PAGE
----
Other performances served as both technique demonstration and standalone art. Though it took a while to get going, the presentation by Kelli Shay Hix, Josh Gumiela and Lucas McCallister was worth the wait. They used a video feed to control a synthesizer; manipulating objects like a lit candle and a shiny jewel box on a white board on the floor made both subtle and dramatic changes to the sound. Shortly thereafter, Teletron Orchestra demonstrated a toy mod conceived by Apples in Stereo frontman Robert Schneider. The Mattel Mindflex toy already transmits brainwave intensity readings to a base that turns them into electronic control signals; with just a few wire snips and a little solder, it becomes a device capable of controlling a synth with your brain. Two volunteers from the audience put on the Mindflex's Tron-esque headbands and read from a binder of prompts, and their brains controlling the TO's Minimoog created a spectacle that elegantly merged science and art.

Master DJ Pimpdaddysupreme delivered an impressive set featuring both his turntable skills and his circuit-bent gear. With his co-conspirator Matt the PM supplying live video mixing, PDS dropped 15 minutes of mind-bending mayhem that had to be seen to be believed, starting by using a mic mounted in a doll's mouth to amplify his toys (including a keyboard with a tongue controller), and ending with a 45 manipulated to sound like it was recorded on taffy.

Then it was time for Roth Mobot. They had preassembled their rig on two large folding tables, featuring about two dozen modified toys, and they presented the closest things we'd heard to a pop song all night. Some pieces featured a rhythmic base generated by percussive sounds, while others rode on waves of evolving drones. Some even had lyrics, delivered by talking toys bent to do the Mobot's bidding. All told, it was mesmerizing to watch and hear, and exemplified the key points of the night: Everything electronic has a rhythm and a pitch. It may not make sense on its own, but with a little practice and elbow grease, you can translate it and put it to work for your own artistic purposes.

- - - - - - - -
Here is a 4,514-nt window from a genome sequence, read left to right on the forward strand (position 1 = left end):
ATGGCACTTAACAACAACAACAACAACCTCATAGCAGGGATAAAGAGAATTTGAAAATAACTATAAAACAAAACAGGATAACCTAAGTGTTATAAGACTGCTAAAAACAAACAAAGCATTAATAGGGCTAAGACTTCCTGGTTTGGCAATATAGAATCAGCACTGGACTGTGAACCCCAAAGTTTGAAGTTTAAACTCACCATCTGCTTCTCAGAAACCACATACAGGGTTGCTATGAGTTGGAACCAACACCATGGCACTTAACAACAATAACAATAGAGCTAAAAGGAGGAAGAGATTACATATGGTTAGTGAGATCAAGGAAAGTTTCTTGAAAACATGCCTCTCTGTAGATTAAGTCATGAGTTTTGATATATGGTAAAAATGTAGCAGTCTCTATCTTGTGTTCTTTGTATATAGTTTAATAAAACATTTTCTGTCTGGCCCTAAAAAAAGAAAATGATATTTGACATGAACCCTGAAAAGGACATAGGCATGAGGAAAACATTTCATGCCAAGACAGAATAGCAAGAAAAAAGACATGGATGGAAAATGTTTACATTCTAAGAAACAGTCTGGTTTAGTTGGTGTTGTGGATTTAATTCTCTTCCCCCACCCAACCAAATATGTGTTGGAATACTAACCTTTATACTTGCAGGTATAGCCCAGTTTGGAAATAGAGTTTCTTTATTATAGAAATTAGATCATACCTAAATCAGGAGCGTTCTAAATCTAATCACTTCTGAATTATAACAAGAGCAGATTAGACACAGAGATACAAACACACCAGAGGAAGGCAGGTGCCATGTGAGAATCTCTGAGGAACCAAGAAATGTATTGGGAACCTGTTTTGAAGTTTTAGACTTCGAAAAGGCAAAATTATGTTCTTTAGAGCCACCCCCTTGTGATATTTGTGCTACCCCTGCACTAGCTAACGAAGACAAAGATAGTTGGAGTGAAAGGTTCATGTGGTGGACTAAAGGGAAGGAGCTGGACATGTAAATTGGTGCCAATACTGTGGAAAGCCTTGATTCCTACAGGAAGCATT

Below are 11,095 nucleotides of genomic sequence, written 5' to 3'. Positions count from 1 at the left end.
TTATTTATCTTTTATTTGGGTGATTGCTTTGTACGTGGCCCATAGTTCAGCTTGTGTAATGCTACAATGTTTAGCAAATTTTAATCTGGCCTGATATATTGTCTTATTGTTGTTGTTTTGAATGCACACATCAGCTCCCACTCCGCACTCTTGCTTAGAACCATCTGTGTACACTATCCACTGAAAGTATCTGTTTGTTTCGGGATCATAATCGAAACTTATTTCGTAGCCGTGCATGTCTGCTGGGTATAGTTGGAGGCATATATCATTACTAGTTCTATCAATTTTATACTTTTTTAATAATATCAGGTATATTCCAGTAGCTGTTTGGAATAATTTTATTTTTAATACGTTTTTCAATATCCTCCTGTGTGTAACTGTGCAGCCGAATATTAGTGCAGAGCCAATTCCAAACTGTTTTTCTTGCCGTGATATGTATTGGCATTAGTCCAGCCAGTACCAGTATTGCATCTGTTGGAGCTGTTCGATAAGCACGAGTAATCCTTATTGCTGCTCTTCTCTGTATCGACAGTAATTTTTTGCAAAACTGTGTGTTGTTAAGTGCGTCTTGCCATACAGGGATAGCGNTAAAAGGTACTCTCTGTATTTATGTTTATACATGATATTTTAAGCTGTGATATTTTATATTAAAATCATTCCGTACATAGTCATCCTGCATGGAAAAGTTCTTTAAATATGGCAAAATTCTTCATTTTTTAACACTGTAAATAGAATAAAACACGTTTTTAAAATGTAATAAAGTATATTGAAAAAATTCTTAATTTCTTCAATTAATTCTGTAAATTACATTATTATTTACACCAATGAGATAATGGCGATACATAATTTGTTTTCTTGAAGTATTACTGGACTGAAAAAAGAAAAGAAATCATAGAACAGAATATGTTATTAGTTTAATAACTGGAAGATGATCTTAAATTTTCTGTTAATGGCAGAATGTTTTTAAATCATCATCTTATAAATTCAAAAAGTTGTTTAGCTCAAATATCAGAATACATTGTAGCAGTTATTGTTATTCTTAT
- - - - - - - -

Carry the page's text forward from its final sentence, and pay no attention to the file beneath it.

'Saur spot

Let's be frank, Nashville: You haven't always been the kindest to touring acts on Monday nights. We've seen all too many road-weary indie upstarts and hard-working semi-legends strut their stuff to a near-empty room on nights nearly identical to last (Dinosaur Jr. is of course both an indie upstart, or at least re-upstart, and a band of hardworking indie legends). Well, except last night, you proved our expectations wrong by showing up in droves.